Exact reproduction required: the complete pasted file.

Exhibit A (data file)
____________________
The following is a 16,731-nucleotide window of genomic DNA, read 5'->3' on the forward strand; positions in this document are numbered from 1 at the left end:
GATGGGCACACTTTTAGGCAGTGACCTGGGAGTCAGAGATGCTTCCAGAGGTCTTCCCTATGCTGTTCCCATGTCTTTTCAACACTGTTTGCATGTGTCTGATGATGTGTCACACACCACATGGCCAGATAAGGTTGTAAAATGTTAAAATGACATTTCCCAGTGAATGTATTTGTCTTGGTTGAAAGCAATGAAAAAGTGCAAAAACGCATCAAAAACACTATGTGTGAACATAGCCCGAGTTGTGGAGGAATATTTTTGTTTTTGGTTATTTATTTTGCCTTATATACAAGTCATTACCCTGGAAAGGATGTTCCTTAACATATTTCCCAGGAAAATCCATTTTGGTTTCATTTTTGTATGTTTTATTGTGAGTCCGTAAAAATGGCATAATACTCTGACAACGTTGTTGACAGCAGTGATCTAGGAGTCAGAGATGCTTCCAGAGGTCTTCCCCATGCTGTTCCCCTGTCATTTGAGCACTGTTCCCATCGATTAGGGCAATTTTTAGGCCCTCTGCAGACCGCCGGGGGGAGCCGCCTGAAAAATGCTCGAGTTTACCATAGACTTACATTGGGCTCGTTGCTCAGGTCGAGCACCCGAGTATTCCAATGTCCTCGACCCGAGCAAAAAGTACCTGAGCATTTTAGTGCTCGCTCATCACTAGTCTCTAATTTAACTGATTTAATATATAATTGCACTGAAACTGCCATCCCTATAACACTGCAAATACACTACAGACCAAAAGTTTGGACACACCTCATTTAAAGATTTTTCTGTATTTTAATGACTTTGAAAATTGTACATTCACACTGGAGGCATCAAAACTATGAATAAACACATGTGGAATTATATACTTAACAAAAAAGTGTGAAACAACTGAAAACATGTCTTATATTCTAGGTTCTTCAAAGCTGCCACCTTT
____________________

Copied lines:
The following is a 16,731-nucleotide window of genomic DNA, read 5'->3' on the forward strand; positions in this document are numbered from 1 at the left end:
GATGGGCACACTTTTAGGCAGTGACCTGGGAGTCAGAGATGCTTCCAGAGGTCTTCCCTATGCTGTTCCCATGTCTTTTCAACACTGTTTGCATGTGTCTGATGATGTGTCACACACCACATGGCCAGATAAGGTTGTAAAATGTTAAAATGACATTTCCCAGTGAATGTATTTGTCTTGGTTGAAAGCAATGAAAAAGTGCAAAAACGCATCAAAAACACTATGTGTGAACATAGCCCGAGTTGTGGAGGAATATTTTTGTTTTTGGTTATTTATTTTGCCTTATATACAAGTCATTACCCTGGAAAGGATGTTCCTTAACATATTTCCCAGGAAAATCCATTTTGGTTTCATTTTTGTATGTTTTATTGTGAGTCCGTAAAAATGGCATAATACTCTGACAACGTTGTTGACAGCAGTGATCTAGGAGTCAGAGATGCTTCCAGAGGTCTTCCCCATGCTGTTCCCCTGTCATTTGAGCACTGTTCCCATCGATTAGGGCAATTTTTAGGCCCTCTGCAGACCGCCGGGGGGAGCCGCCTGAAAAATGCTCGAGTTTACCATAGACTTACATTGGGCTCGTTGCTCAGGTCGAGCACCCGAGTATTCCAATGTCCTCGACCCGAGCAAAAAGTACCTGAGCATTTTAGTGCTCGCTCATCACTAGTCTCTAATTTAACTGATTTAATATATAATTGCACTGAAACTGCCATCCCTATAACACTGCAAATACACTACAGACCAAAAGTTTGGACACACCTCATTTAAAGATTTTTCTGTATTTTAATGACTTTGAAAATTGTACATTCACACTGGAGGCATCAAAACTATGAATAAACACATGTGGAATTATATACTTAACAAAAAAGTGTGAAACAACTGAAAACATGTCTTATATTCTAGGTTCTTCAAAGCTGCCACCTTT